Crimson Clover & Shed-Barn

Crimson clover growing in Texas.
Image via Wikipedia

I finished those beds that I was working on last week (bed numbers 5, 6, and 7). They were all double dug and laid out in sections with a one foot path between each section. The path will make it a lot easier to work the five feet wide beds when they are full of growing plants. Today I added a wheel barrow-full of compost to six 25sq. feet sections and turned it into the top 6-8 inches of soil. Next week these beds will be spread with fertilizer then broadcast with crimson clover. The clover is a green manure that will be turned into the soil next spring, about a month before the corn is then planted. The clover will add nitrogen to the soil for the corn.

In another two of the 25sq. feet sections I added a leftover-from-last-year mix of peat moss, perlite, and vermiculite, and two wheel barrows-full of compost. I turned all of this into the soil as deeply as I could with the garden fork then covered it with a heavy layer of hay. These are the two beds where onions will be planted next February. Next week, in the remainder of these three beds (remember, these beds are 5’x30′) I will broadcast crimson clover as a green manure to feed next summers cucurbits.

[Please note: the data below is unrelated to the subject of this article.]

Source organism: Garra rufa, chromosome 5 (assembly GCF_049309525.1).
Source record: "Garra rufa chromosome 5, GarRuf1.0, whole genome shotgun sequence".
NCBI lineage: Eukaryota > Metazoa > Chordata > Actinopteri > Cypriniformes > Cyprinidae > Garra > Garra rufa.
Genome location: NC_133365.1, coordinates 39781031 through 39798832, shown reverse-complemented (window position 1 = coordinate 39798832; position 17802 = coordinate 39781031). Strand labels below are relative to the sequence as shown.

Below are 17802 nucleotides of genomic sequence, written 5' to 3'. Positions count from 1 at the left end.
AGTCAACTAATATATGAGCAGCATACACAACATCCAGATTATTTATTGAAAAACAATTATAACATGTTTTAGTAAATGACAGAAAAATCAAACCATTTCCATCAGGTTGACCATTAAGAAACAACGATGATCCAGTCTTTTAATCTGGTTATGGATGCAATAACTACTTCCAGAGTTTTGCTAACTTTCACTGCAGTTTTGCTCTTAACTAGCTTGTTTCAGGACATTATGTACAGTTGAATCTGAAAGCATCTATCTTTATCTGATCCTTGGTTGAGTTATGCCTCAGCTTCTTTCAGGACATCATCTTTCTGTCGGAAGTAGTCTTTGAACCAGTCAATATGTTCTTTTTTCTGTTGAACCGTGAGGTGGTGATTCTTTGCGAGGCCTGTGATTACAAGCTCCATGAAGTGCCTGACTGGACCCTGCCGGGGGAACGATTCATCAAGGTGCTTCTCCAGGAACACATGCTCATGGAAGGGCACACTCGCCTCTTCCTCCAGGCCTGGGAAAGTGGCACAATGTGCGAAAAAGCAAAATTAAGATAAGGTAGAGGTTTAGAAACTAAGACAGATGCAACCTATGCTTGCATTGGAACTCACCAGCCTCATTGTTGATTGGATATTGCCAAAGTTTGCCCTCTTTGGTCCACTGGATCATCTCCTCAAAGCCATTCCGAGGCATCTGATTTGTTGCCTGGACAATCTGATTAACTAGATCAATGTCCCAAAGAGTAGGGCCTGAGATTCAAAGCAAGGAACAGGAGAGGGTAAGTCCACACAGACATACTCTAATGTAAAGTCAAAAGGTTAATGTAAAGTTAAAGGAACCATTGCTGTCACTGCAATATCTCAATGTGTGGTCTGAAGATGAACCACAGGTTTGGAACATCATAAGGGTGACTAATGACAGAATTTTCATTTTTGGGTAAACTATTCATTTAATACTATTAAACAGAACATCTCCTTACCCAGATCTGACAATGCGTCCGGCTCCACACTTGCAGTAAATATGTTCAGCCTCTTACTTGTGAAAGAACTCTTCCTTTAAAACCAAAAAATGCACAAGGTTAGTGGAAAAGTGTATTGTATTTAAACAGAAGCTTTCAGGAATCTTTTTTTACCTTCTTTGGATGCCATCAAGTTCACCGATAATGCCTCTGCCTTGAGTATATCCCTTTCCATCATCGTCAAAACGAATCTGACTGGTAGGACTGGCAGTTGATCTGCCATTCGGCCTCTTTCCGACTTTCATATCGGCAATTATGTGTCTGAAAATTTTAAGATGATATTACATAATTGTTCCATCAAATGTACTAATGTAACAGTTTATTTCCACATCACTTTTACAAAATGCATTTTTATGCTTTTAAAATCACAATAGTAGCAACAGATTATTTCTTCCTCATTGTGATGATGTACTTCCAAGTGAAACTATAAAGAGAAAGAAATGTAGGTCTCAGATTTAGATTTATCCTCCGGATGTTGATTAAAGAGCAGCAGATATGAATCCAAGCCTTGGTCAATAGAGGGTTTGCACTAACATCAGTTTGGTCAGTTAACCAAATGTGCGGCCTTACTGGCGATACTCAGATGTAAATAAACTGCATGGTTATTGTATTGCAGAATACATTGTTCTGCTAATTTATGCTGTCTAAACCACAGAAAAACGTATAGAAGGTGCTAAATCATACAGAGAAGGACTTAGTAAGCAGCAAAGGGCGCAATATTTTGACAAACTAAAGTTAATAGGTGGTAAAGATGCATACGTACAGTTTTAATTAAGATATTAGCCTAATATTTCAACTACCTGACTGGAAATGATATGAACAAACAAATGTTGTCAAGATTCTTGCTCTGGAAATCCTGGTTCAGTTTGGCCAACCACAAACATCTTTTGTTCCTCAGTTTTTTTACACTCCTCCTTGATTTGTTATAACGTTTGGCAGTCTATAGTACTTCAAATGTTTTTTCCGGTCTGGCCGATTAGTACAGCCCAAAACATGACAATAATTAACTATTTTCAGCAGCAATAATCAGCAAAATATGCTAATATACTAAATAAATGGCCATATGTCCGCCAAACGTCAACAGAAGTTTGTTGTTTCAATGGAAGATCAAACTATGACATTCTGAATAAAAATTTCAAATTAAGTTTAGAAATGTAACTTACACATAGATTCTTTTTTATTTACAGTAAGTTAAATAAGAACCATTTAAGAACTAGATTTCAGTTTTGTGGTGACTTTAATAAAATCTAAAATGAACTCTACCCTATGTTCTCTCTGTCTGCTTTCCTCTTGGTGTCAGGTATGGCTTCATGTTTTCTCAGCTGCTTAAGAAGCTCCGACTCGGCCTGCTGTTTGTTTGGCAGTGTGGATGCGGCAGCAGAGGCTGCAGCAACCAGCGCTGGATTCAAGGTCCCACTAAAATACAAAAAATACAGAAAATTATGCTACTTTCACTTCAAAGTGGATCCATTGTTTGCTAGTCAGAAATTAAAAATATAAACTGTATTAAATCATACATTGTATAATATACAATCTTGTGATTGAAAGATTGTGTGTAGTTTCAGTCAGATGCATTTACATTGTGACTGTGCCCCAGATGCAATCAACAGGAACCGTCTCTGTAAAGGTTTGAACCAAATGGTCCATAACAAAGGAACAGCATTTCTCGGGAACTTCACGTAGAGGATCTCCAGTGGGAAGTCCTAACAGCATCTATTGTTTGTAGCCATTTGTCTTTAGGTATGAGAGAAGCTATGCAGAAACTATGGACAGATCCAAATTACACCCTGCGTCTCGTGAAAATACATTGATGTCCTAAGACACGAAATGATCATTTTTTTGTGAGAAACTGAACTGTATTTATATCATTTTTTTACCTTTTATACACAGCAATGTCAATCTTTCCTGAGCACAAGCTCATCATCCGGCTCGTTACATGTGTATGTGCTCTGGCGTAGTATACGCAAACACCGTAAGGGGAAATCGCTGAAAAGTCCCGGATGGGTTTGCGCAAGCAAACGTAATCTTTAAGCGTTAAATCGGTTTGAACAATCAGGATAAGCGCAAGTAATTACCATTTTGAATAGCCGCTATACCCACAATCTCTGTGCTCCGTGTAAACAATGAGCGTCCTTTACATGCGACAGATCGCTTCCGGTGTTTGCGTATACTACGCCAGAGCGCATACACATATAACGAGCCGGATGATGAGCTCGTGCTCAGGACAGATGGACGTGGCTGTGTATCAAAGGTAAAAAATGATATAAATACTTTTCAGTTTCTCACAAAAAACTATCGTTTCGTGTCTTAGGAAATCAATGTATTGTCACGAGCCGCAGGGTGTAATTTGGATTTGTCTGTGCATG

This week’s goal is to clean beds 2 (about fifteen feet), 3 and 4 (5’x23′) plus the pecan tree beds. Today I finished about fifteen feet of bed #3. Cleaning the beds is tedious work and requires one to be bent over constantly. I take it slow, getting up and down often. I also hope to get the shed-barn caulked along the trim that we added on Saturday.

The shed-barn is an old garden shed that will be recycled into our barn. It was given to us when my brother had to move it to get his new trailer parked. So far the old shed has gotten a new metal roof, a new plywood floor with linoleum covering, a bunch of caulk, new shelving, and new exterior trim. Soon it will be caulked some more, painted on the outside, and get an eight foot extension added to each side for parking mowers under and storing crates and buckets. I can barely wait for the shed-barn to be finished.

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